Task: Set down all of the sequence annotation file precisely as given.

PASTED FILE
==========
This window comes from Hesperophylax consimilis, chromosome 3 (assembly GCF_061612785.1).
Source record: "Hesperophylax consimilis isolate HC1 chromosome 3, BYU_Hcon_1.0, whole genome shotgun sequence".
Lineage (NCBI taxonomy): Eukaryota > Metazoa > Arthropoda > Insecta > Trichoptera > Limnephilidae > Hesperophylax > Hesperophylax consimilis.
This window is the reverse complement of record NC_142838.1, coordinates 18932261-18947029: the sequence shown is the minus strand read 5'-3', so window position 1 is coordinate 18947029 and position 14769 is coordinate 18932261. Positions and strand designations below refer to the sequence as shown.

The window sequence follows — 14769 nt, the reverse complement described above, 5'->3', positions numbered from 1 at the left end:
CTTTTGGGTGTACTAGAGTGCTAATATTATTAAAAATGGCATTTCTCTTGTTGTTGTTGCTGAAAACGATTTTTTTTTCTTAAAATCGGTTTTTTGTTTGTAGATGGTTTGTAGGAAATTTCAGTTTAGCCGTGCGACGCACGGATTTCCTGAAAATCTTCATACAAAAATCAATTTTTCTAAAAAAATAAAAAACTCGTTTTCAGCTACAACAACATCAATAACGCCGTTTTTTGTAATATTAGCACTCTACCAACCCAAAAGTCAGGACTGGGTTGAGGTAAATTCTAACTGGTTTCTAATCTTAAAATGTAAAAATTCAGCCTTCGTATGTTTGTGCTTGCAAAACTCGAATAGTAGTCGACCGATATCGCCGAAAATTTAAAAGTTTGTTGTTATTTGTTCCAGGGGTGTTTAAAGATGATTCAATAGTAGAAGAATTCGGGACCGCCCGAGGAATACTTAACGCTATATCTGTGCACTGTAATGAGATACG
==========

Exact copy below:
This window comes from Hesperophylax consimilis, chromosome 3 (assembly GCF_061612785.1).
Source record: "Hesperophylax consimilis isolate HC1 chromosome 3, BYU_Hcon_1.0, whole genome shotgun sequence".
Lineage (NCBI taxonomy): Eukaryota > Metazoa > Arthropoda > Insecta > Trichoptera > Limnephilidae > Hesperophylax > Hesperophylax consimilis.
This window is the reverse complement of record NC_142838.1, coordinates 18932261-18947029: the sequence shown is the minus strand read 5'-3', so window position 1 is coordinate 18947029 and position 14769 is coordinate 18932261. Positions and strand designations below refer to the sequence as shown.

The window sequence follows — 14769 nt, the reverse complement described above, 5'->3', positions numbered from 1 at the left end:
CTTTTGGGTGTACTAGAGTGCTAATATTATTAAAAATGGCATTTCTCTTGTTGTTGTTGCTGAAAACGATTTTTTTTTCTTAAAATCGGTTTTTTGTTTGTAGATGGTTTGTAGGAAATTTCAGTTTAGCCGTGCGACGCACGGATTTCCTGAAAATCTTCATACAAAAATCAATTTTTCTAAAAAAATAAAAAACTCGTTTTCAGCTACAACAACATCAATAACGCCGTTTTTTGTAATATTAGCACTCTACCAACCCAAAAGTCAGGACTGGGTTGAGGTAAATTCTAACTGGTTTCTAATCTTAAAATGTAAAAATTCAGCCTTCGTATGTTTGTGCTTGCAAAACTCGAATAGTAGTCGACCGATATCGCCGAAAATTTAAAAGTTTGTTGTTATTTGTTCCAGGGGTGTTTAAAGATGATTCAATAGTAGAAGAATTCGGGACCGCCCGAGGAATACTTAACGCTATATCTGTGCACTGTAATGAGATACG